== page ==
Combining antibody and molecular testing for COVID-19 is recommended for a complete screening of population in the current pandemic scenario

The 2019-nCoV IgG / IgM Rapid Test Cassette by Acro Biotech Inc. was used in a recent study by Alessandro Pancrazzi et al. They evaluated a dual laboratory approach for COVID-19 consisting of patient care reports for viral RNA detection on swabs and rapid serological tests in 516 patients (192 symptomatic or paucisymptomatic and 324 asymptomatic). This study aimed to evaluate the multiple approach, based on molecular analysis of swabs and serological screening for Ig G and M, in order to decrease improper diagnosis and viral spread in the general territory and the hospital structures.

In their findings, the serological test could be important to confirm negative and to clarify indeterminate molecular results, so health systems will have to consider the role of serology in their evaluation algorithms. Serological investigation is a simple method for the laboratory; these tests, based on the chromatographic technique, are fast (about 15 min to execute) and do not require additional instrumentation.

Their data confirm that serological and molecular approaches should not be considered as two alternative systems for the monitoring of virus spreading, rather they seem to be two necessary applications. The molecular test identifies the most part of infected patients and the simultaneous serological investigation helps to clarify diagnostic response of the indeterminate molecular cases. Used together the molecular and serological analyses help the virologist to determine disease status and to support clinical decisions.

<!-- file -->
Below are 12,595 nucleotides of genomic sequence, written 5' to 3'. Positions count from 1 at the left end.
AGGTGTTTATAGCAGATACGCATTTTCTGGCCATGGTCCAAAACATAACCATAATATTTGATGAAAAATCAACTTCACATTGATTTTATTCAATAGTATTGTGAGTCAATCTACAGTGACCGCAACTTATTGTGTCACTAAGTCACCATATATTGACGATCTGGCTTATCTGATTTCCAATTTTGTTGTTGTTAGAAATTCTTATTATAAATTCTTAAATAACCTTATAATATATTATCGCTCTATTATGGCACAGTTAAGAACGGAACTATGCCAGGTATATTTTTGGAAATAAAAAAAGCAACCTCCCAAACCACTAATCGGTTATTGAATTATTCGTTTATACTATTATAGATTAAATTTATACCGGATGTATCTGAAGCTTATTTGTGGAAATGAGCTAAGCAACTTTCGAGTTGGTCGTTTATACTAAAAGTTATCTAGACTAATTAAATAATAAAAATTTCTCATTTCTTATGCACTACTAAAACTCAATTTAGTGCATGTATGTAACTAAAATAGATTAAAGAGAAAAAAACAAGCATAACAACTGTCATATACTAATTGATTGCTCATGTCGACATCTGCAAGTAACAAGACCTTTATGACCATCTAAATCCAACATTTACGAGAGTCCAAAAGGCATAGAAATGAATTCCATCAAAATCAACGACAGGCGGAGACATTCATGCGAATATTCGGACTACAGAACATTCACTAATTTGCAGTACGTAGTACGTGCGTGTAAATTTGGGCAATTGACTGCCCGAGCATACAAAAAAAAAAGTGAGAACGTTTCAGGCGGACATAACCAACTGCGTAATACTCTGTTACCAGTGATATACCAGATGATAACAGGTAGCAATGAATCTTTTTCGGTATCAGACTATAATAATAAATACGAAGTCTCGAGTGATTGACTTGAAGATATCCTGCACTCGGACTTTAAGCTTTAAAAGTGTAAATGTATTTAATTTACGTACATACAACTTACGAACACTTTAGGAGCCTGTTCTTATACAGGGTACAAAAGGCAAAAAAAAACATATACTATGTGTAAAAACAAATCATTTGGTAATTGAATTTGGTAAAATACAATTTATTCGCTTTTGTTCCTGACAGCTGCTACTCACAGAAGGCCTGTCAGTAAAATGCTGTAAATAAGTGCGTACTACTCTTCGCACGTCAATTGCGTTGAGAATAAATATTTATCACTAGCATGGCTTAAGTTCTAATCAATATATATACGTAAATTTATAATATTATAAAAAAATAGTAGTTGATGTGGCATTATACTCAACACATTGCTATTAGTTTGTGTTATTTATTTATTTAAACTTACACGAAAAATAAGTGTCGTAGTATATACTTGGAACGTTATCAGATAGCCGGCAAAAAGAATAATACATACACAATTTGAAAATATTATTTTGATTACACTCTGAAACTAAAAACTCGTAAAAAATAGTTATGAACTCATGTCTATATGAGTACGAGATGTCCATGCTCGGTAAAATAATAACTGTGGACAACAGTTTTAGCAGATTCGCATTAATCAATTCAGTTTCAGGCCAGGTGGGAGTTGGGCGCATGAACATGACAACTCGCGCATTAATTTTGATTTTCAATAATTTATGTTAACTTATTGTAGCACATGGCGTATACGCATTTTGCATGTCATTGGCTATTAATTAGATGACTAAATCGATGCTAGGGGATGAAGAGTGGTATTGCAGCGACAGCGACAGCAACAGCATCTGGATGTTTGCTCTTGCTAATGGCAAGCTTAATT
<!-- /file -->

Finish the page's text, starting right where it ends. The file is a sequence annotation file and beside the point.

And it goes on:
Read the full study: https://www.sciencedirect.com/science/article/pii/S0009912020307918?via%3Dihub


19 May 2020

Serological response in COVID-19: A new study published in Nature

More evidence is being gathered about serological response to SARS-CoV2 virus revealing more about how antibodies can complement PCR in SARS-CoV2 diagnostics. In a new study published in Nature, serological response was studied.

In summary, most patients with COVID-19 infection generated serological response within few weeks from the onset of symptoms. 100 % of patients had detectable IgG antibodies against SARS-CoV2 within 19 days after symptom onset, and more than 50 % had detectable IgG already within the first 5-7 days. Following the serological courses in subset of patients revealed that the highest antibody titers were reached in about 6 days for both immunoglobulin types. Seroconversion of IgG and IgM occurred simultaneously or sequentially with either type preceding.

It was also shown that serology can complement PCR testing for asymptomatic and suspected persons with negative PCR results. Serology could identify 4 out of 52 suspected COVID-19 patients with several negative PCR results that were concluded as COVID-19 positives with high probability. In addition, serological assessment could correctly identify infected close-contacts of COVID-19 patients that were PCR positive, and additional persons that were PCR negative (4,3%). 10 % of these seropositive persons were asymptomatic.

Link to the study.


17 April 2020

Antimicrobial resistance (AMR) has a role in COVID-19

Antimicrobial resistance (AMR) is an important threat to global health1. AMR should not be overlooked despite understandable focus on the ongoing COVID-19 pandemic. An increasing body of opinion indicates that AMR may have a role in COVID-192-4.